Today was a big day at the European Society of Intensive Care Medicine (ESICM) International Conference. Today was the Hot Topics session with the results from a number of studies being presented, many of which were published online simultaneously with the presentations. I would like to take the opportunity to highlight four such trials presented in this Hot Topics session today: 1) The EMPIRICUS Trial (Empiric Micafungin in critically ill septic patients colonized with candida and with multiple organ dysfunction); 2) The OXYGEN-ICU Trial (Conservative vs. conventional oxygen therapy in ICU patients); 3) LeoPARDS Trial (Levosimendan in Septic Shock); and 4) High Flow Nasal Cannula vs Non-Invasive Ventilation Post-Extubation in High Risk Patients.
Yesterday, I blogged about the first group of clinical trials with results presented at European Society of Intensive Care Medicine International Conference (ESICM Update #1). This blog will try to summarize some of the trials presented in the session on Tuesday, October 4. The four studies from this session that I will briefly discuss include: Long-term outcomes of the TRISS randomized trial, the GRAVITY-VAP trial (lateral trendelenberg vs semirecumbent position to prevent VAP), the CLASSIC trial (restricting resuscitation fluid in patients with septic shock), and the OPERA trial (post-operative high flow nasal cannula vs conventional oxygen in patients after major abdominal surgery).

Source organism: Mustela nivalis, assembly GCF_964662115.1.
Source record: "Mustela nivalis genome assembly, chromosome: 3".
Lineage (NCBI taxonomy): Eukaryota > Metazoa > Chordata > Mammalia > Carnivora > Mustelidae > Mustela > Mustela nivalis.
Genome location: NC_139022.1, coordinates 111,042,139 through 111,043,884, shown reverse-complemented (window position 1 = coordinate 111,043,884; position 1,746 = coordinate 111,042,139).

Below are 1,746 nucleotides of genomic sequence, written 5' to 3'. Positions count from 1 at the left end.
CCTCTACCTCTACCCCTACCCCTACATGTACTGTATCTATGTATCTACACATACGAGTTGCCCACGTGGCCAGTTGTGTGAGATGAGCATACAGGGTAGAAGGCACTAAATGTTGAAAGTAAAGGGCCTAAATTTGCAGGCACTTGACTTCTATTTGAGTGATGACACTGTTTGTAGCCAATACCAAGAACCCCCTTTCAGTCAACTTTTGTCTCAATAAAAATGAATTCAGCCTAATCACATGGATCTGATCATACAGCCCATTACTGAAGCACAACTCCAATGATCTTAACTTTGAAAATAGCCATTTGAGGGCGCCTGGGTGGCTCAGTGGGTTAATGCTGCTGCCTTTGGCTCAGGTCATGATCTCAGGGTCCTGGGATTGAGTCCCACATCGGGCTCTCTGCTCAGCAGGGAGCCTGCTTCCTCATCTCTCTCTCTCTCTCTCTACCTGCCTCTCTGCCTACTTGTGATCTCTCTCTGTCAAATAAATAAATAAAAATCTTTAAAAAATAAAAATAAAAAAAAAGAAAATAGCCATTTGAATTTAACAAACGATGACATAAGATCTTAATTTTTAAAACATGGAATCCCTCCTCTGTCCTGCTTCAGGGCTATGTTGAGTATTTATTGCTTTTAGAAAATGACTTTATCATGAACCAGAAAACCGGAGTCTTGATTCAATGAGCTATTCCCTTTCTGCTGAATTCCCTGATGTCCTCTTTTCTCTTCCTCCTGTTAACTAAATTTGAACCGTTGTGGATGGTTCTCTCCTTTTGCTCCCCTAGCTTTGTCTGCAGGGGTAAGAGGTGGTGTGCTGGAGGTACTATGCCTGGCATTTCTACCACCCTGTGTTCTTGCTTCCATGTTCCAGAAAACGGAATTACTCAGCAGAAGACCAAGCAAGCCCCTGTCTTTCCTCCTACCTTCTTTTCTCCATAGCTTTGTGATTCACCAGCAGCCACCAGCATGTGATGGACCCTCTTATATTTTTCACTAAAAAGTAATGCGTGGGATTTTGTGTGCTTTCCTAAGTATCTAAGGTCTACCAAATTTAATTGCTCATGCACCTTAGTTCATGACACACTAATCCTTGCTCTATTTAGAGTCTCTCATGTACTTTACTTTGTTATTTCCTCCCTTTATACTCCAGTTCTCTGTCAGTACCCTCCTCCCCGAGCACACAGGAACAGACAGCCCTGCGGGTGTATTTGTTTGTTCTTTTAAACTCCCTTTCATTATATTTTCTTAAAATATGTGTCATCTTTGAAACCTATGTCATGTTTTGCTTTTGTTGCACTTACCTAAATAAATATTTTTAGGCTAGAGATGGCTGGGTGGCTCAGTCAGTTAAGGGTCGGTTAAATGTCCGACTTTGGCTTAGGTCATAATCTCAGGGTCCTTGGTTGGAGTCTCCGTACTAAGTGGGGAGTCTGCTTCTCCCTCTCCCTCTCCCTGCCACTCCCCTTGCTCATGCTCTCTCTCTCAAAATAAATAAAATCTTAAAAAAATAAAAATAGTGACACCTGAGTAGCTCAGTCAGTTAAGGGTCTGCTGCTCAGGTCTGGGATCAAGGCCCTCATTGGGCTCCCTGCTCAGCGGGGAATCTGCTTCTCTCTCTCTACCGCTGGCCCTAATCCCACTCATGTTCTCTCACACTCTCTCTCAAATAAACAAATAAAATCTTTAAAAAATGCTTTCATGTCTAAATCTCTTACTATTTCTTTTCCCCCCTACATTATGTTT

The European Society of Intensive Care Medicine (ESICM) is conducting its international conference this week. This conference has traditionally been a hotbed for breaking results from clinical trials. In this post, I would like to briefly highlight four clinical trials whose results were presented during the President’s Session of Clinical Trials in Intensive Care yesterday. Specifically, this post will briefly summarize the HYPRESS trial (Hydrocortisone for Prevention of Septic Shock), the DESIRE trial (Dexmedetomidine for ventilated septic patients in ICU), NAVA versus Pressure Support Ventilation, and the MACMAN trial (McGrath VL versus Macintosh DL for orotracheal intubation in intensive care patients).
For those of you who have been following the blog, you might remember that I recently detailed some new studies investigating early mobility in critically ill patients (See blog post here: Is Early Mobility in the ICU at a Standstill?). This week, another new study was published, this one in The Lancet (Schaller SJ, et al. Lancet. 2016;388(10052):1377-1388). This randomized study found benefit from early mobilization in critically ill surgical patients enrolled from 5 international ICUs (3 in US, 1 in Austria, 1 in Germany). I’d like to use this opportunity to discuss the methodology and results of this study and my current thoughts on early mobility in critically ill patients. Continue reading “Update on Early Mobility: New Data. New Thoughts?”